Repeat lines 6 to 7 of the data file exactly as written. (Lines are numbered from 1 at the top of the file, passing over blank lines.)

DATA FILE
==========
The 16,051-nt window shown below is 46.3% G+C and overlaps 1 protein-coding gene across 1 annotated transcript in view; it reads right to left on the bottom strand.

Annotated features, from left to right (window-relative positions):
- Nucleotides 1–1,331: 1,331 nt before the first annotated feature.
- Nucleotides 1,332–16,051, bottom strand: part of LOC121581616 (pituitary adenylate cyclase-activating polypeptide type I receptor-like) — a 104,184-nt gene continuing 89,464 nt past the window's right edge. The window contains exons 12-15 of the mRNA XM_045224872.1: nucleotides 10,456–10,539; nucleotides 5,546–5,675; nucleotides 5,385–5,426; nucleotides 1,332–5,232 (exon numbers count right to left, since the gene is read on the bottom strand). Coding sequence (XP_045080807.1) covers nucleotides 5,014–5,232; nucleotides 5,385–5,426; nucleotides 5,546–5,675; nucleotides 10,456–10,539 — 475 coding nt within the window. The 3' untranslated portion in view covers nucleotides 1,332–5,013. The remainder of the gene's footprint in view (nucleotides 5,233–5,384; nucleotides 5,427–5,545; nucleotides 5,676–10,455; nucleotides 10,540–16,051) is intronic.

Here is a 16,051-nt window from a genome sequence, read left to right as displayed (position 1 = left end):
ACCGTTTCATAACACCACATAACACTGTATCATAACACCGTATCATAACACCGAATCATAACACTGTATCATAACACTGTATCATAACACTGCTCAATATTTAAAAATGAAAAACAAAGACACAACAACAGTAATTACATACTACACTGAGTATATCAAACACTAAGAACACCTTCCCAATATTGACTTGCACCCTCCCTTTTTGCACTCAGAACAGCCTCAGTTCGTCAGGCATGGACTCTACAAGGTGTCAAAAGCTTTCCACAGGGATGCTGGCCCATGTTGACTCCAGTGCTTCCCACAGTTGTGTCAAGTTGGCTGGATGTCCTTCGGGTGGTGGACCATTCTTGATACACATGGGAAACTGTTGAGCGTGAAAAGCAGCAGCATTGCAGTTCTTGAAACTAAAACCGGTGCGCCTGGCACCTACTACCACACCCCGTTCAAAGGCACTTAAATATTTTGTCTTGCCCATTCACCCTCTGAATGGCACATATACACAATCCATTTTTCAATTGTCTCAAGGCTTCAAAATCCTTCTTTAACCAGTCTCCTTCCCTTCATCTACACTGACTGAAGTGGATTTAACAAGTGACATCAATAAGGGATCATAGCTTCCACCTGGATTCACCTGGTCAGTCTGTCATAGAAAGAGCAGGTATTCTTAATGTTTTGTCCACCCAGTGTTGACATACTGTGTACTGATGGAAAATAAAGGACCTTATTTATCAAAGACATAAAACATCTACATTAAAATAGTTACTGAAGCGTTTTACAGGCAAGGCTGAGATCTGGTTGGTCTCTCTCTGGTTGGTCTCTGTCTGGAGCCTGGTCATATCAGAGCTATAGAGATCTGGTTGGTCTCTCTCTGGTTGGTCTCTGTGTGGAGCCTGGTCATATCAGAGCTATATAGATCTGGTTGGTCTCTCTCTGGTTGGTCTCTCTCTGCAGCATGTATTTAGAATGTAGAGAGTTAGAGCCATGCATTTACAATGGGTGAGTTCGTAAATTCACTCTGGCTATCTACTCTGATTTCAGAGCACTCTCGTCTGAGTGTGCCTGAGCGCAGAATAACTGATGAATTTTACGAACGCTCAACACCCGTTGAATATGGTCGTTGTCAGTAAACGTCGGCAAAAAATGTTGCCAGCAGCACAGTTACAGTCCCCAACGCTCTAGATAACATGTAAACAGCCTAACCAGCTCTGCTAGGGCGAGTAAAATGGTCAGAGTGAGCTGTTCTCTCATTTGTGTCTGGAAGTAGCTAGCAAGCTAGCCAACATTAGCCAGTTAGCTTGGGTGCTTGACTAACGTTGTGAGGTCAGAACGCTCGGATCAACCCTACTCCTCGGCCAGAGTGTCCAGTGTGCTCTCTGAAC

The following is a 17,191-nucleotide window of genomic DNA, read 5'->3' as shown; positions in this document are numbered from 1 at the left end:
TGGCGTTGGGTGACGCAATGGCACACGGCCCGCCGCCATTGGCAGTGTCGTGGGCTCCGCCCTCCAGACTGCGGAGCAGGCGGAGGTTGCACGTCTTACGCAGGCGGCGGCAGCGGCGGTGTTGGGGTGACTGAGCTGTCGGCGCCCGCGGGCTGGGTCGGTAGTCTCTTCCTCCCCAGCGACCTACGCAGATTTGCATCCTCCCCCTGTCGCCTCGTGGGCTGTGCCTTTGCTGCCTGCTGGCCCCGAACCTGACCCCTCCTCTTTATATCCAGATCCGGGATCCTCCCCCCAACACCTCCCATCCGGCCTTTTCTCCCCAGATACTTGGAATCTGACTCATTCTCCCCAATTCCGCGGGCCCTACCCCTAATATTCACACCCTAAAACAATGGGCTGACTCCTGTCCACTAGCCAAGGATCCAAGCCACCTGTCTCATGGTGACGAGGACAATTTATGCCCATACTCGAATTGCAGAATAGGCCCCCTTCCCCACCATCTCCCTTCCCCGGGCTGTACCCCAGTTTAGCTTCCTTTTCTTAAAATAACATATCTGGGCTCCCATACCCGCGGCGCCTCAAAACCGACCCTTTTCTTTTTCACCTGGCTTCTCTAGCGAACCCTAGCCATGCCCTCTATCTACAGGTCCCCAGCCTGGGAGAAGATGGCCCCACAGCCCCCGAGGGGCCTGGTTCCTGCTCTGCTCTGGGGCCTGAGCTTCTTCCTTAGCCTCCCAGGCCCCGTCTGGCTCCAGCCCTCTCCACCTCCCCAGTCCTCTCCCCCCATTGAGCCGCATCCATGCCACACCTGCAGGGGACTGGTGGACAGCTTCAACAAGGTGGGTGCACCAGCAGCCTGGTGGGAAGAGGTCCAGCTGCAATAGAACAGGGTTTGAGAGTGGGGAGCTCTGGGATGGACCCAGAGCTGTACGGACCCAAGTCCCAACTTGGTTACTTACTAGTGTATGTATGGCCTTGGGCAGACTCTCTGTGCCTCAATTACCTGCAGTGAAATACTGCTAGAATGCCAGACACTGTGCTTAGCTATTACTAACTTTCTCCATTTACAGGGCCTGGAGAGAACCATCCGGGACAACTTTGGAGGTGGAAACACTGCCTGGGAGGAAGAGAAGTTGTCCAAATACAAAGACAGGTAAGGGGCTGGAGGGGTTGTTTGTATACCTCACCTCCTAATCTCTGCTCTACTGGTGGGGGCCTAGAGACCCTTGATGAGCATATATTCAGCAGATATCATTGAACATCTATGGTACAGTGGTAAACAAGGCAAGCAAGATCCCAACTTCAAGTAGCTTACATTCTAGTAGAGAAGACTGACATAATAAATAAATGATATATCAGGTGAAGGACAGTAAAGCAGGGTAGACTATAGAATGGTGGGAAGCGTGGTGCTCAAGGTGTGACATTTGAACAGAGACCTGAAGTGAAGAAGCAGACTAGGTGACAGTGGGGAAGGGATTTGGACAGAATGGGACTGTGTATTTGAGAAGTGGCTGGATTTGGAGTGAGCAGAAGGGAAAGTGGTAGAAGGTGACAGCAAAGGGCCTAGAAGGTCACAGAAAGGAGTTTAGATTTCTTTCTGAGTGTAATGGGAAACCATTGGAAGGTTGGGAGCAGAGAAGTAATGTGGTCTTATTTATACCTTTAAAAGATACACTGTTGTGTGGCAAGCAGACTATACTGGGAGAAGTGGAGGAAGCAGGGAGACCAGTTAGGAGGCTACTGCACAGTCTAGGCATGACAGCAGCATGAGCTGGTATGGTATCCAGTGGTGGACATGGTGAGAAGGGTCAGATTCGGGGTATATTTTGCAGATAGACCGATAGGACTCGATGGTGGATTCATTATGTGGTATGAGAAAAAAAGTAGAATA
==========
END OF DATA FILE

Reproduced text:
ACCGTTTCATAACACCACATAACACTGTATCATAACACCGTATCATAACACCGAATCATAACACTGTATCATAACACTGTATCATAACACTGCTCAATATTTAAAAATGAAAAACAAAGACACAACAACAGTAATTACATACTACACTGAGTATATCAAACACTAAGAACACCTTCCCAATATTGACTTGCACCCTCCCTTTTTGCACTCAGAACAGCCTCAGTTCGTCAGGCATGGACTCTACAAGGTGTCAAAAGCTTTCCACAGGGATGCTGGCCCATGTTGACTCCAGTGCTTCCCACAGTTGTGTCAAGTTGGCTGGATGTCCTTCGGGTGGTGGACCATTCTTGATACACATGGGAAACTGTTGAGCGTGAAAAGCAGCAGCATTGCAGTTCTTGAAACTAAAACCGGTGCGCCTGGCACCTACTACCACACCCCGTTCAAAGGCACTTAAATATTTTGTCTTGCCCATTCACCCTCTGAATGGCACATATACACAATCCATTTTTCAATTGTCTCAAGGCTTCAAAATCCTTCTTTAACCAGTCTCCTTCCCTTCATCTACACTGACTGAAGTGGATTTAACAAGTGACATCAATAAGGGATCATAGCTTCCACCTGGATTCACCTGGTCAGTCTGTCATAGAAAGAGCAGGTATTCTTAATGTTTTGTCCACCCAGTGTTGACATACTGTGTACTGATGGAAAATAAAGGACCTTATTTATCAAAGACATAAAACATCTACATTAAAATAGTTACTGAAGCGTTTTACAGGCAAGGCTGAGATCTGGTTGGTCTCTCTCTGGTTGGTCTCTGTCTGGAGCCTGGTCATATCAGAGCTATAGAGATCTGGTTGGTCTCTCTCTGGTTGGTCTCTGTGTGGAGCCTGGTCATATCAGAGCTATATAGATCTGGTTGGTCTCTCTCTGGTTGGTCTCTCTCTGCAGCATGTATTTAGAATGTAGAGAGTTAGAGCCATGCATTTACAATGGGTGAGTTCGTAAATTCACTCTGGCTATCTACTCTGATTTCAGAGCACTCTCGTCTGAGTGTGCCTGAGCGCAGAATAACTGATGAATTTTACGAACGCTCAACACCCGTTGAATATGGTCGTTGTCAGTAAACGTCGGCAAAAAATGTTGCCAGCAGCACAGTTACAGTCCCCAACGCTCTAGATAACATGTAAACAGCCTAACCAGCTCTGCTAGGGCGAGTAAAATGGTCAGAGTGAGCTGTTCTCTCATTTGTGTCTGGAAGTAGCTAGCAAGCTAGCCAACATTAGCCAGTTAGCTTGGGTGCTTGACTAACGTTGTGAGGTCAGAACGCTCGGATCAACCCTACTCCTCGGCCAGAGTGTCCAGTGTGCTCTCTGAAC

The following is a 17,191-nucleotide window of genomic DNA, read 5'->3' as shown; positions in this document are numbered from 1 at the left end: